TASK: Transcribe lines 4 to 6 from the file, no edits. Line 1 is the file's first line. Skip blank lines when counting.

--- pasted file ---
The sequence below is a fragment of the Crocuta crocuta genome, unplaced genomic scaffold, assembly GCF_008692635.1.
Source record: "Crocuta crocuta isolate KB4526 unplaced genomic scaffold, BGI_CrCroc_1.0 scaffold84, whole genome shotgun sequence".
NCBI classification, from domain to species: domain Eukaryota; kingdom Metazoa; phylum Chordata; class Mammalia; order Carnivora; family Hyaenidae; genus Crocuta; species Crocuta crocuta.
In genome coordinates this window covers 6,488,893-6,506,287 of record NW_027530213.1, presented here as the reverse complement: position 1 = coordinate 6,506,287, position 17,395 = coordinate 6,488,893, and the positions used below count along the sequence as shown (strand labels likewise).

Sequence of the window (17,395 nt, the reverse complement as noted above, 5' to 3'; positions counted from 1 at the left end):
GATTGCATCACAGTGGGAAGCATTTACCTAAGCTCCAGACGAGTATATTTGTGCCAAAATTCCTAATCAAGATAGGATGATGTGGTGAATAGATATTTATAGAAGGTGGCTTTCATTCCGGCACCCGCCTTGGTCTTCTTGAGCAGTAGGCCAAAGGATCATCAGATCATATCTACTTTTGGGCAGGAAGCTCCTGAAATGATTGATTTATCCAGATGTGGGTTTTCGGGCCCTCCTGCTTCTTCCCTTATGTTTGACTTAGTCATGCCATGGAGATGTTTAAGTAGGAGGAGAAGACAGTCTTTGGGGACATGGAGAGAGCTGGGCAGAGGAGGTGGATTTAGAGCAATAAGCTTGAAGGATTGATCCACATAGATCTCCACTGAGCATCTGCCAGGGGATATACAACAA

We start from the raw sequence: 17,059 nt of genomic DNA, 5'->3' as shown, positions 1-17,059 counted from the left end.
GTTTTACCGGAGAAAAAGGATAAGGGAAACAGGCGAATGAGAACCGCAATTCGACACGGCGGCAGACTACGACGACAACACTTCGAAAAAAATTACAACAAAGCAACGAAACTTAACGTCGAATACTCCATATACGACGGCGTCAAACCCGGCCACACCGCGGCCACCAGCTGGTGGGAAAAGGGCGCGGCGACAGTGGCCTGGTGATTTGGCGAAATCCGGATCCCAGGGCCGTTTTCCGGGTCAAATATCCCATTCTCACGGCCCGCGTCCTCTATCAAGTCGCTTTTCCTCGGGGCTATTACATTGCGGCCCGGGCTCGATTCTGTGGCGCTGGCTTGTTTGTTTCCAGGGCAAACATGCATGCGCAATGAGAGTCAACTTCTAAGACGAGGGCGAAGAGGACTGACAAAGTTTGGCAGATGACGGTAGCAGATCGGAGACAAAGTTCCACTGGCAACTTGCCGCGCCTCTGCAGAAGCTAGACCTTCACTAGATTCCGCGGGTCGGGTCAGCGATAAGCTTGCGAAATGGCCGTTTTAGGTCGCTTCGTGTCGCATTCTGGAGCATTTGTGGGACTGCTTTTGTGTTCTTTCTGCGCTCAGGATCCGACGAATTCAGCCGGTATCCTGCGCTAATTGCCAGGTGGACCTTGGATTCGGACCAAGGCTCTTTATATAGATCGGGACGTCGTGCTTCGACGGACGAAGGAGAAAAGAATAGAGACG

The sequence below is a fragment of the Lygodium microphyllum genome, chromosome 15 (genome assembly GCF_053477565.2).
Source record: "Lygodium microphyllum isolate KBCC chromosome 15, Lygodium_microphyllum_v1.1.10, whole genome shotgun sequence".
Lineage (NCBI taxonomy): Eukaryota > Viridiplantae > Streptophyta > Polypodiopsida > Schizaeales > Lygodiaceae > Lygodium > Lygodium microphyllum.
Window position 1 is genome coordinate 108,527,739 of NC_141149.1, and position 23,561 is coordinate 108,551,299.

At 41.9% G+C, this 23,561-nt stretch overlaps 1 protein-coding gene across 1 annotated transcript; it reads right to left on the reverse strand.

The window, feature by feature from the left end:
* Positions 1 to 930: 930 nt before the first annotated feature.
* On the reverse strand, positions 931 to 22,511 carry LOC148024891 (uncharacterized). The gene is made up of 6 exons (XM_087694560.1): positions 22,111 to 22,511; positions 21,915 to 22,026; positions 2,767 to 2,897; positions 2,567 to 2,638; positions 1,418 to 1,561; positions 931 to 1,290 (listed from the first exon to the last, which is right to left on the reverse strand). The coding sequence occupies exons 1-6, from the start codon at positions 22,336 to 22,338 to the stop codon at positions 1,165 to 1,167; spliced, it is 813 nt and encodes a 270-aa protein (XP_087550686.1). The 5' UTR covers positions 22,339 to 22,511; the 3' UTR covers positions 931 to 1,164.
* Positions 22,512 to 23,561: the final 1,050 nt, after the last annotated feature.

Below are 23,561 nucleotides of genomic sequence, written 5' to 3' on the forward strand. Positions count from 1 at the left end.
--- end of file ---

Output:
In genome coordinates this window covers 6,488,893-6,506,287 of record NW_027530213.1, presented here as the reverse complement: position 1 = coordinate 6,506,287, position 17,395 = coordinate 6,488,893, and the positions used below count along the sequence as shown (strand labels likewise).

Sequence of the window (17,395 nt, the reverse complement as noted above, 5' to 3'; positions counted from 1 at the left end):
GATTGCATCACAGTGGGAAGCATTTACCTAAGCTCCAGACGAGTATATTTGTGCCAAAATTCCTAATCAAGATAGGATGATGTGGTGAATAGATATTTATAGAAGGTGGCTTTCATTCCGGCACCCGCCTTGGTCTTCTTGAGCAGTAGGCCAAAGGATCATCAGATCATATCTACTTTTGGGCAGGAAGCTCCTGAAATGATTGATTTATCCAGATGTGGGTTTTCGGGCCCTCCTGCTTCTTCCCTTATGTTTGACTTAGTCATGCCATGGAGATGTTTAAGTAGGAGGAGAAGACAGTCTTTGGGGACATGGAGAGAGCTGGGCAGAGGAGGTGGATTTAGAGCAATAAGCTTGAAGGATTGATCCACATAGATCTCCACTGAGCATCTGCCAGGGGATATACAACAA